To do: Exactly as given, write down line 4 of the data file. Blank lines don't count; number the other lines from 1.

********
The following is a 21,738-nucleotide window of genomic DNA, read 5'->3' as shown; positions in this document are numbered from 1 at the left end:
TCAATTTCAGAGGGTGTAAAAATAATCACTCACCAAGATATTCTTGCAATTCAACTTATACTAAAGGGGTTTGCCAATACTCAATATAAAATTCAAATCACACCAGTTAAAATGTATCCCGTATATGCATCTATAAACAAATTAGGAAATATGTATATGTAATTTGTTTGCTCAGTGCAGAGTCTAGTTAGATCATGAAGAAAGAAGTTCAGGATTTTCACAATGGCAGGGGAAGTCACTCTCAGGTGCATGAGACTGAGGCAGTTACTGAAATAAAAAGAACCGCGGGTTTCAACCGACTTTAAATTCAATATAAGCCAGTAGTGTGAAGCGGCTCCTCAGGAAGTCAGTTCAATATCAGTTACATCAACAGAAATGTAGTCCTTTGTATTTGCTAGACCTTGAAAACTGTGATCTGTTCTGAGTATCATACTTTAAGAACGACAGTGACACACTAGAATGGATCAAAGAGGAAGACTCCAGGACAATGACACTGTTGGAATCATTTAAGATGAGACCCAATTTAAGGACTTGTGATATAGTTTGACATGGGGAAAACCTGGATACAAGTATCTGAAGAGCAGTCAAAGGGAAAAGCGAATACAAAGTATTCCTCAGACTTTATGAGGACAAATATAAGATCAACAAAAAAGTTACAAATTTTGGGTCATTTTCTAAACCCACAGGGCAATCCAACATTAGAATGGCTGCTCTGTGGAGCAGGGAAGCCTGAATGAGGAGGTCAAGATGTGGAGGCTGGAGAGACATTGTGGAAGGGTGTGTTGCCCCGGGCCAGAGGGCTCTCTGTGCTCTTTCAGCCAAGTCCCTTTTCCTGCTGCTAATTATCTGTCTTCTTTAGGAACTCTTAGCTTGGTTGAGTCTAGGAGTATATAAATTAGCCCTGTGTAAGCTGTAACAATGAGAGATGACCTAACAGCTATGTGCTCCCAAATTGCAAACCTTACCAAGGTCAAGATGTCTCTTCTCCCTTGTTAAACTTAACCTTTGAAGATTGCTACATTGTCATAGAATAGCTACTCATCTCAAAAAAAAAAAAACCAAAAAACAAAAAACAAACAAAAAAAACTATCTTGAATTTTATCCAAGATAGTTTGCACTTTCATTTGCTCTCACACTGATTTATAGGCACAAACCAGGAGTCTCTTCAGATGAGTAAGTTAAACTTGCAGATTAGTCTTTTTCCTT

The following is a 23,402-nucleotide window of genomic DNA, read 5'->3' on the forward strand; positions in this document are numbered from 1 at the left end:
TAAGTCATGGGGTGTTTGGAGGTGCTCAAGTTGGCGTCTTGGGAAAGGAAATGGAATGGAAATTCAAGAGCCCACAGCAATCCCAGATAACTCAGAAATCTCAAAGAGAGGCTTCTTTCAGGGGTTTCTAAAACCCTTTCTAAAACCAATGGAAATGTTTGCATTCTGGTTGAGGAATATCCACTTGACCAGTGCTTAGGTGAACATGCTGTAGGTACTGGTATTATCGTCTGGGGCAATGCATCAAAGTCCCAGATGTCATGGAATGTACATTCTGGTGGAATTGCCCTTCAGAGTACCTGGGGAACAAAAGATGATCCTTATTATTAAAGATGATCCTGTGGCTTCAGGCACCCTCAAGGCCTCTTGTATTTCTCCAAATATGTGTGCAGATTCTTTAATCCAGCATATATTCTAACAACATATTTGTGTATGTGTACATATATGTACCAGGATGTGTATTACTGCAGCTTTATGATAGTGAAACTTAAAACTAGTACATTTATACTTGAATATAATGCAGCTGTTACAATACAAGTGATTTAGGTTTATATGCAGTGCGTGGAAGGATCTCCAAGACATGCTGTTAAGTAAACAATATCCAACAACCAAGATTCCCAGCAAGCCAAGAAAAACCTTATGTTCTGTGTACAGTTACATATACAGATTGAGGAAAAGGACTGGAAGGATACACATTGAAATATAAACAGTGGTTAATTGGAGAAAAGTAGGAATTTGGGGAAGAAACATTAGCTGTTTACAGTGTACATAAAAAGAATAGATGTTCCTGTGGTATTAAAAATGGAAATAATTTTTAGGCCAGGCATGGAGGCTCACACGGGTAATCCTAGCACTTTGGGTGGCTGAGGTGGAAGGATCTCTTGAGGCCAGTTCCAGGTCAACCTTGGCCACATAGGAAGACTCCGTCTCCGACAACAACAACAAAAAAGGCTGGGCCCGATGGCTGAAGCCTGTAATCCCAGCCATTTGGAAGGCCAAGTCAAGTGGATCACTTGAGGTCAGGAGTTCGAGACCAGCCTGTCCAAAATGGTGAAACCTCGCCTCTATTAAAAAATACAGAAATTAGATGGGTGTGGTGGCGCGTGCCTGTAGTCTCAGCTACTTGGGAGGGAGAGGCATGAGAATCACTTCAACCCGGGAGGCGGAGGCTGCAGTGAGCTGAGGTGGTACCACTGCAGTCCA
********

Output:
TAAGTCATGGGGTGTTTGGAGGTGCTCAAGTTGGCGTCTTGGGAAAGGAAATGGAATGGAAATTCAAGAGCCCACAGCAATCCCAGATAACTCAGAAATCTCAAAGAGAGGCTTCTTTCAGGGGTTTCTAAAACCCTTTCTAAAACCAATGGAAATGTTTGCATTCTGGTTGAGGAATATCCACTTGACCAGTGCTTAGGTGAACATGCTGTAGGTACTGGTATTATCGTCTGGGGCAATGCATCAAAGTCCCAGATGTCATGGAATGTACATTCTGGTGGAATTGCCCTTCAGAGTACCTGGGGAACAAAAGATGATCCTTATTATTAAAGATGATCCTGTGGCTTCAGGCACCCTCAAGGCCTCTTGTATTTCTCCAAATATGTGTGCAGATTCTTTAATCCAGCATATATTCTAACAACATATTTGTGTATGTGTACATATATGTACCAGGATGTGTATTACTGCAGCTTTATGATAGTGAAACTTAAAACTAGTACATTTATACTTGAATATAATGCAGCTGTTACAATACAAGTGATTTAGGTTTATATGCAGTGCGTGGAAGGATCTCCAAGACATGCTGTTAAGTAAACAATATCCAACAACCAAGATTCCCAGCAAGCCAAGAAAAACCTTATGTTCTGTGTACAGTTACATATACAGATTGAGGAAAAGGACTGGAAGGATACACATTGAAATATAAACAGTGGTTAATTGGAGAAAAGTAGGAATTTGGGGAAGAAACATTAGCTGTTTACAGTGTACATAAAAAGAATAGATGTTCCTGTGGTATTAAAAATGGAAATAATTTTTAGGCCAGGCATGGAGGCTCACACGGGTAATCCTAGCACTTTGGGTGGCTGAGGTGGAAGGATCTCTTGAGGCCAGTTCCAGGTCAACCTTGGCCACATAGGAAGACTCCGTCTCCGACAACAACAACAAAAAAGGCTGGGCCCGATGGCTGAAGCCTGTAATCCCAGCCATTTGGAAGGCCAAGTCAAGTGGATCACTTGAGGTCAGGAGTTCGAGACCAGCCTGTCCAAAATGGTGAAACCTCGCCTCTATTAAAAAATACAGAAATTAGATGGGTGTGGTGGCGCGTGCCTGTAGTCTCAGCTACTTGGGAGGGAGAGGCATGAGAATCACTTCAACCCGGGAGGCGGAGGCTGCAGTGAGCTGAGGTGGTACCACTGCAGTCCA